Miami Humanitarian Documents Horrific Hurricane Damage in Haiti

Miami Beach resident Michael Capponi, one of Miami's biggest promoters of clubs, including LIV, B.E.D., and Amnesia, also founded one of the nation's premier Haitian relief organizations in 2011, a year after the Caribbean island was rocked by 7.0-magnitude earthquake. The quake killed between 100,000 and 200,000 people. Capponi, a recovered heroin addict, recruited musician Wyclef Jean and tennis player Venus Williams to help.

But sadly, Hispaniola's luck hasn't improved much in the years since. A cholera outbreak followed the quake, and now Hurricane Matthew has wreaked havoc on the island.

As of 1 p.m. today, the Associated Press reported that more than 800 people died during the storm. Though Matthew missed most of South Florida, entire Haitian towns have been reduced to bricks. UNICEF says more than 350,000 people are in need of "urgent assistance."

The minute Matthew left Haiti's shores, Capponi chartered a private plane and made a beeline for the country. He and his colleagues from his Global Empowerment Mission charity have spent the week providing as much help as they can — so far, they've been stationed in and around the city of Jeremie, which holds more than 31,000 people.

They've taken some staggering photos of the damage, and Capponi shared his photos with New Times:

Entire towns have been washed away, and the few left standing after enduring Matthew's wrath have been beaten into unrecognizable, mud-covered rubble.

Some streets appear to be full of displaced residents. Many stand in line waiting for food, water, and supplies:

New Times was not able to reach Capponi for updates on the storm's damage today. But on social media, he said the entire city of Jeremie had been leveled to the ground. (The BBC also reported today that Matthew had swept away roughly 80 percent of the city, which sat right under the storm's eyewall.)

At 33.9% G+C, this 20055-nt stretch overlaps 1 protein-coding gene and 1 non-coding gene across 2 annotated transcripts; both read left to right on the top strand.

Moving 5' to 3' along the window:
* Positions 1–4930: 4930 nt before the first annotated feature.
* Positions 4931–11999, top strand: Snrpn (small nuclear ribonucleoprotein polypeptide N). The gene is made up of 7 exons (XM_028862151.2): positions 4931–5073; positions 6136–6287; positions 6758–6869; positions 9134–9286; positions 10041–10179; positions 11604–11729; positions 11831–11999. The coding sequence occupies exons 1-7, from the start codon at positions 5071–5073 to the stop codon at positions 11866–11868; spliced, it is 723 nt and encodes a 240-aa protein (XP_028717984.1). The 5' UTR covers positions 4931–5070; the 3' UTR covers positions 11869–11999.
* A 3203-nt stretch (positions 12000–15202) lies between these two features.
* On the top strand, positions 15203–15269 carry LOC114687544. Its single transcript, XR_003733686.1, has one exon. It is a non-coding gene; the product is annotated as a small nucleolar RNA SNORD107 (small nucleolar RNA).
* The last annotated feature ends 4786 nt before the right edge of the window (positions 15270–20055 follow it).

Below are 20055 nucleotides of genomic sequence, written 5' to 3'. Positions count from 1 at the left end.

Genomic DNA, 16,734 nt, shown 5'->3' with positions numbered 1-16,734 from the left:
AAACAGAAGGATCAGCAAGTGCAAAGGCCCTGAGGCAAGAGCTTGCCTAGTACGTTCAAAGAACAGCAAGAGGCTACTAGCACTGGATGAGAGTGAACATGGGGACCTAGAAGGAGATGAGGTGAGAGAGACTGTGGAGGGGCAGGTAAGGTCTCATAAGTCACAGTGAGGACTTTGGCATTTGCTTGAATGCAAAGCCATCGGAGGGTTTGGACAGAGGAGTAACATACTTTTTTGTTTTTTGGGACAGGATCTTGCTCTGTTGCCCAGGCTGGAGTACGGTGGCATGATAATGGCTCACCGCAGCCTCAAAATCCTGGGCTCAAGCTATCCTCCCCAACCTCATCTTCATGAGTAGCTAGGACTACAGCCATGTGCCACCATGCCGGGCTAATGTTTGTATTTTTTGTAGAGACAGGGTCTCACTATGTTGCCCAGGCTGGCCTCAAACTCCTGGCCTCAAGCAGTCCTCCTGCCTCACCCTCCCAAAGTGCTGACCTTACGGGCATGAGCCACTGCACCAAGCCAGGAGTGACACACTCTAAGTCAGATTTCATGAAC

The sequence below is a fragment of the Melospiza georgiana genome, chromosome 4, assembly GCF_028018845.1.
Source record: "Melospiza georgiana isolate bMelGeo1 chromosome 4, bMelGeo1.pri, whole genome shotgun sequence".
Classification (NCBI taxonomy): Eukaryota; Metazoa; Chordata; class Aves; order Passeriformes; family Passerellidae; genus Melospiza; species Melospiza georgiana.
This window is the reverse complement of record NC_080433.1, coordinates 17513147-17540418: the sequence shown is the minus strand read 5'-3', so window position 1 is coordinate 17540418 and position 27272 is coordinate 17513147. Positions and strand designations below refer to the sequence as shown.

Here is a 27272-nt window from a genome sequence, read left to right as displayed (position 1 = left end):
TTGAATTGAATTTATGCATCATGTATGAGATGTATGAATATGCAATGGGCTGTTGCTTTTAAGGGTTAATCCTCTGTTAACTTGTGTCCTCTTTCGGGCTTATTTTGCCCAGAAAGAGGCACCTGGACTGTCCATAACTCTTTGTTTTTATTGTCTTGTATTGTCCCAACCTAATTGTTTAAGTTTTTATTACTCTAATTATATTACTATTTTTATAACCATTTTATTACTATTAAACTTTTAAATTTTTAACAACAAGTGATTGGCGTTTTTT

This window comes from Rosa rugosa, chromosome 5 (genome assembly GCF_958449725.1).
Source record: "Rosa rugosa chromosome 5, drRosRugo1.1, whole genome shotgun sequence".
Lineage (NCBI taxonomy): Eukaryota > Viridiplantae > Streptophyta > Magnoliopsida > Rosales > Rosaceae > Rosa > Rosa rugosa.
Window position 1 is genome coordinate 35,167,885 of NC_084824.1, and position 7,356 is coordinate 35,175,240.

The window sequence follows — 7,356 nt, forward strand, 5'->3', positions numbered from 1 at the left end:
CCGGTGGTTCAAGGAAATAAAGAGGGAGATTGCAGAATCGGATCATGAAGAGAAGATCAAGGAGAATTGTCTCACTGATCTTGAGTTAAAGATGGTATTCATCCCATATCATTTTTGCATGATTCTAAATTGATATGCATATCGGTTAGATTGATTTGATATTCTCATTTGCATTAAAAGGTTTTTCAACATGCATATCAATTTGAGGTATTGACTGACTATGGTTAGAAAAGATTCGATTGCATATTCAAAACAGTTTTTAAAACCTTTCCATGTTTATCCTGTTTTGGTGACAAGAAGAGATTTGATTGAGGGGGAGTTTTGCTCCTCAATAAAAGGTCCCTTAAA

Aid workers can't even access the town — most bridges and roads going to or from the city have been washed into the sea. The only way to get to the town right now is via helicopter, small plane, or boat.

"It's so surreal to think that not only do they get a direct hit with 145 mph winds, but to top it off there is absolutely no way of getting to the areas impacted other than by chopper or boat now," he wrote online. "This is why this work is so important. If these NGO teams weren't here to report this, who would help them?"

He then urged people to share his entire folder of photos with the rest of the world and to donate what they can to help Haiti.

The death toll in Haiti is expected to rise as aid workers and reporters begin to reach more areas the storm leveled. The U.S. Department of Defense's Southern Command office, which sits in Miami, also deployed a relief mission earlier today, in tandem with the State Department and the U.S. Agency for International Development.

Coast Guard helicopters have been deployed to help land supplies in the island nation's most storm-ravaged regions.

South Florida got remarkably lucky last night — the storm appeared to cause little permanent damage from Key West all the way through Palm Beach County. But Haiti, Cuba, and now Florida's Treasure Coast did not fall under Mother Nature's good graces. The towns of Daytona Beach and St. Augustine are coping with extensive flooding this afternoon.

But regardless, those towns will certainly fare better in the storm than those in western Haiti. The nation needs all the relief it can get.

Multiple agencies are collecting supplies and donations for Haiti — you can donate both money and blood to the American Red Cross (though the organization has become pretty controversial in Haiti and has been blamed for mismanaging the 2010 earthquake recovery effort). You can also donate cash and supplies to UNICEF Haiti, OxFam International, Doctors Without Borders, Partners in Health, Roots of Development, and Care International, among other charities.

If you'd prefer to donate to some Haiti-based groups, try Konbit Mizik, the Lambi Fund of Haiti, Haiti Communitere, Sakala Haiti, the Art Creation Foundation for Children, and SowaSeed.

You can also donate directly to Capponi's Global Empowerment Mission online. If you want to donate goods such as canned food or clothing, City of Miami fire stations will collect any and all donations beginning tomorrow:

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Jerry Iannelli is a former staff writer for Miami New Times from 2015 to March 2020. He graduated with honors from Temple University. He then earned a master's degree in journalism from Columbia University.